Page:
Troy Helland, a respiratory therapist and certified tobacco treatment counselor at the Essentia Health Park Rapids Clinic, said a relative one of his co-workers developed a blood clot while vaping and will have to take blood thinners for the rest of her life.
A father of four, Helland said his kids go to the same school as a boy who had a seizure after taking a big hit on his vape in the school bathroom.
“Everybody was laughing about it,” said Helland. “The attitude toward this, from what I’ve seen, from youth, is it’s taken too lightly.”
Helland commented on the insidious nature of nicotine, acting as both a stimulant and a sedative. “You take the puff,” he said, “and suddenly my world comes into focus and I can handle life. Well, within just a matter of minutes, that nicotine has been used up in your brain and falls off, so you find yourself in that deadly cycle of needing more nicotine. … It’s not good for your blood pressure. It’s not good for your heart. It’s not good for any of your vital organs.”
Walsh agreed, saying that when she asks students why they vape, many of them admit that they are self-medicating for stress and anxiety.
While combustible tobacco products, such as cigarettes, remain the No. 1 killer of Americans, McKone said, that “will change probably in our lifetime because of the products that are on the market and coming to the market.”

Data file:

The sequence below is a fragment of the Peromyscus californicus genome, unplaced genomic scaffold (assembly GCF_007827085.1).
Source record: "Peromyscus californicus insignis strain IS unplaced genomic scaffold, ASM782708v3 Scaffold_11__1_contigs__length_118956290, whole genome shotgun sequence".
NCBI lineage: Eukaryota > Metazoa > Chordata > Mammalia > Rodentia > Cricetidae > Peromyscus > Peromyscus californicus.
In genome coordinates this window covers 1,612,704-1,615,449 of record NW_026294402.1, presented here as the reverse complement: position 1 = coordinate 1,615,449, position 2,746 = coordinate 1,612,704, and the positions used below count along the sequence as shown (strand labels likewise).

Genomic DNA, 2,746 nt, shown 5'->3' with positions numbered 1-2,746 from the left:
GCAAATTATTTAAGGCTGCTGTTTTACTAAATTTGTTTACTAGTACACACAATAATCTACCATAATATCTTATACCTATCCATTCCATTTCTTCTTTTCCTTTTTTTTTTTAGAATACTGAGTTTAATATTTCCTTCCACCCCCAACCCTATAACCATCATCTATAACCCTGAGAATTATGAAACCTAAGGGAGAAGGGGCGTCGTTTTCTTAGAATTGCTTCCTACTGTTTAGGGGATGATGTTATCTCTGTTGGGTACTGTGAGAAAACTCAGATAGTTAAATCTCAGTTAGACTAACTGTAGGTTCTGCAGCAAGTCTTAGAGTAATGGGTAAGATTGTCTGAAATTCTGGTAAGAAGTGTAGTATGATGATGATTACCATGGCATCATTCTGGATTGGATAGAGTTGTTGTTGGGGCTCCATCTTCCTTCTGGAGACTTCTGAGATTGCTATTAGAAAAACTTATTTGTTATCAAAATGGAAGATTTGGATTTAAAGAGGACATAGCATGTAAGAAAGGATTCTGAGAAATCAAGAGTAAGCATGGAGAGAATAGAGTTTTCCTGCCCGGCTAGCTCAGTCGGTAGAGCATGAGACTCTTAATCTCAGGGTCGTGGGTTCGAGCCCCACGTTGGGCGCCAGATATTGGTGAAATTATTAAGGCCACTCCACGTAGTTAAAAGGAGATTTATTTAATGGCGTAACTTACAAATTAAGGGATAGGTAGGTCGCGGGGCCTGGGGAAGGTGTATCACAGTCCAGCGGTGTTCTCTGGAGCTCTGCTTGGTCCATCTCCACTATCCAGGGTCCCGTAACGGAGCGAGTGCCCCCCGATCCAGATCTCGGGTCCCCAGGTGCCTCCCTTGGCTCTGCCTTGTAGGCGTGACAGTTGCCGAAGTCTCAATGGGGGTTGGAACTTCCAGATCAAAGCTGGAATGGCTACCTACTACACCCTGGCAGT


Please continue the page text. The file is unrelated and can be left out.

Helland explained how the lungs protect themselves by encapsulating substances that are inhaled. These nodules can later turn into cancer.
Reasons to be concerned
McKone points out many additional reasons to be concerned about the rising use of vaping devices. For example:
The number of young people smoking had decreased steadily for a number of years. Then, McKone said, “for the first time, in 2017 in our state … tobacco use increased because of these devices.” Between 2016 and 2019, tobacco use (vaping included) increased by 95 percent among eighth graders, 75 percent among ninth graders and 54 percent among 11th graders, according to the Minnesota Student Survey.
The most common way youth obtain vapes is from friends. Last year, however, the ALA sent kids into vape shops where, without using a fake ID or lying about their age, they successfully made purchases in 10 out of 40 attempts. “There’s a problem there,” said McKone.
Juul devices are especially addictive because they provide a nicotine hit to the brain almost as fast as cigarettes, and much faster than the average vaping device. A Juul pod contains as much nicotine as two packs of cigarettes.